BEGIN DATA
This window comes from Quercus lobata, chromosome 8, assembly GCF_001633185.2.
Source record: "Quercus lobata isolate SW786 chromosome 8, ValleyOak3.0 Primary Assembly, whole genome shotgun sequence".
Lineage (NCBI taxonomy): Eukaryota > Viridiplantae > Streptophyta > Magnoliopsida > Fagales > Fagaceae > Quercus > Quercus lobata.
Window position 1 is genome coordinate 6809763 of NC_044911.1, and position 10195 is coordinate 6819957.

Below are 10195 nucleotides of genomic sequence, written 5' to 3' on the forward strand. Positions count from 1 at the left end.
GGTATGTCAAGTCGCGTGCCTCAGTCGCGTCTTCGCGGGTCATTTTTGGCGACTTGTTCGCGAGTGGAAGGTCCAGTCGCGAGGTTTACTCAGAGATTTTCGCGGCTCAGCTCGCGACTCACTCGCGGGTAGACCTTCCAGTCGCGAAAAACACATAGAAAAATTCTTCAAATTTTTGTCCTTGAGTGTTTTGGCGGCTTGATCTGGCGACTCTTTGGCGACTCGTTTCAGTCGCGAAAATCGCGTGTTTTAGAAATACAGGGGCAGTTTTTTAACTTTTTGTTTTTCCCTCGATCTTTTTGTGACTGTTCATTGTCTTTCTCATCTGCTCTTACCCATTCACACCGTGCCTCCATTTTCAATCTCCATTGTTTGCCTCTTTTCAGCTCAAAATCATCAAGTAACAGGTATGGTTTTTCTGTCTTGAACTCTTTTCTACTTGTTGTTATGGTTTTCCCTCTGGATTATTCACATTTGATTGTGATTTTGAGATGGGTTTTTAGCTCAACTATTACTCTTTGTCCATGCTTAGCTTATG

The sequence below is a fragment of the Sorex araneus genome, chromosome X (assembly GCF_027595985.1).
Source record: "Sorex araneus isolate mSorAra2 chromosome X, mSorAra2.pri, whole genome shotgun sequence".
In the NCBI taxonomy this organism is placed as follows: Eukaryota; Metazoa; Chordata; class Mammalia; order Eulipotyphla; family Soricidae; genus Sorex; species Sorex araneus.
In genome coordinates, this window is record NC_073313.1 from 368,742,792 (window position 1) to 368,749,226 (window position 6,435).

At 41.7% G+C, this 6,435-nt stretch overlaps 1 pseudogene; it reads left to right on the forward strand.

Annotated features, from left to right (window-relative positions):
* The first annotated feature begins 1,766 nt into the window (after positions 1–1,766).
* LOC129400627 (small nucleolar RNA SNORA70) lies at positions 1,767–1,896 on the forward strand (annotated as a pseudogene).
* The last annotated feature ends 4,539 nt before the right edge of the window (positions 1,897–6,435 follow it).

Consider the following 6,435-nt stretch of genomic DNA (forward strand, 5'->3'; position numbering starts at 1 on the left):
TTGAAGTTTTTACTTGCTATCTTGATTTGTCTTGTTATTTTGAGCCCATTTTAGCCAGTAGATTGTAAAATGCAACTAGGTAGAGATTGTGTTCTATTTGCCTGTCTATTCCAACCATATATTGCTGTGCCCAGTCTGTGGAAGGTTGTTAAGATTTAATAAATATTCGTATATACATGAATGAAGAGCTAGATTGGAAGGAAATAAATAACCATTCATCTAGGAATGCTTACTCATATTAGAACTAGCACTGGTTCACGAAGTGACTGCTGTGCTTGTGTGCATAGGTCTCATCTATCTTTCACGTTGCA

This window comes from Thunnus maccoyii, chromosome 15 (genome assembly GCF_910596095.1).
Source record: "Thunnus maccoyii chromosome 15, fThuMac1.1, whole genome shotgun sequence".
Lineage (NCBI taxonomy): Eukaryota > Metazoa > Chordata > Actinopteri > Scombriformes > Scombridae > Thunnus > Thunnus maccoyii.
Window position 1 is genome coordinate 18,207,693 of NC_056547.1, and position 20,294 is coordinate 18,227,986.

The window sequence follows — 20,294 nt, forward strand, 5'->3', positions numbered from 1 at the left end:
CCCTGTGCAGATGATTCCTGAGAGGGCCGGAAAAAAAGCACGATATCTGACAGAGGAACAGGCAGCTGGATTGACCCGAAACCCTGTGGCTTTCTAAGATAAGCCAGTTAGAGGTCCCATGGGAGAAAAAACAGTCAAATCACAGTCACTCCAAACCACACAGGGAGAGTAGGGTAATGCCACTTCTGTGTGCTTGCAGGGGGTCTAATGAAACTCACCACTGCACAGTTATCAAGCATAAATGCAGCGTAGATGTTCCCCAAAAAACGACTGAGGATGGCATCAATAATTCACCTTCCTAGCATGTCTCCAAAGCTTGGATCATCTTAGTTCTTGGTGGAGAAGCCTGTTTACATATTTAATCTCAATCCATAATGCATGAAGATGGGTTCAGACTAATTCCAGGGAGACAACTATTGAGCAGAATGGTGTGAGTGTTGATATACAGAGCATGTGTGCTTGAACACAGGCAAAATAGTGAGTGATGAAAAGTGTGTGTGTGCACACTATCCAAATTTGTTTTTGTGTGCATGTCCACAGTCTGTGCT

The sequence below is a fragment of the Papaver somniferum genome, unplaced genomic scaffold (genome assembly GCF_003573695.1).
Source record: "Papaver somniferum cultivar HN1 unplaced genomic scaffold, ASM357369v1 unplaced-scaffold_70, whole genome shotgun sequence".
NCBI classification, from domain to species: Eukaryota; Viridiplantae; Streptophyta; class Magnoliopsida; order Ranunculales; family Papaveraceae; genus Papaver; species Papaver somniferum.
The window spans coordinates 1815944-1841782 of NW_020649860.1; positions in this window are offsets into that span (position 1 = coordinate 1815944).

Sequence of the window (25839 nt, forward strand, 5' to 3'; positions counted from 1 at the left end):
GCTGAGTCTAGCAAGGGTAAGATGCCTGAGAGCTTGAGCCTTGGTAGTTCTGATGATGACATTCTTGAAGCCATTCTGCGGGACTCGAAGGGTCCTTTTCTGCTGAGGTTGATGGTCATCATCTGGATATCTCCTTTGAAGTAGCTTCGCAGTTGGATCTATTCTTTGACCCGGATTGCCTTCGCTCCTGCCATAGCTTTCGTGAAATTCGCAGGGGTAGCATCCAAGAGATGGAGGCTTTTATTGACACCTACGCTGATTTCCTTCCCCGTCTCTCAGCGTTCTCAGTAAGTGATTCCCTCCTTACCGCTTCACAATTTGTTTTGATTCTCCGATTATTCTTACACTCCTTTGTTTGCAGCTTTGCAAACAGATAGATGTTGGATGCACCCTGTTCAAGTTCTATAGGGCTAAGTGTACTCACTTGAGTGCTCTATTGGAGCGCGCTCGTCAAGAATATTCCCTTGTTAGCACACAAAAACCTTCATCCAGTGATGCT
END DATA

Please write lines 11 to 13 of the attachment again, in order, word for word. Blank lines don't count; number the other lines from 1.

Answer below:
At 41.7% G+C, this 6,435-nt stretch overlaps 1 pseudogene; it reads left to right on the forward strand.

Annotated features, from left to right (window-relative positions):
* The first annotated feature begins 1,766 nt into the window (after positions 1–1,766).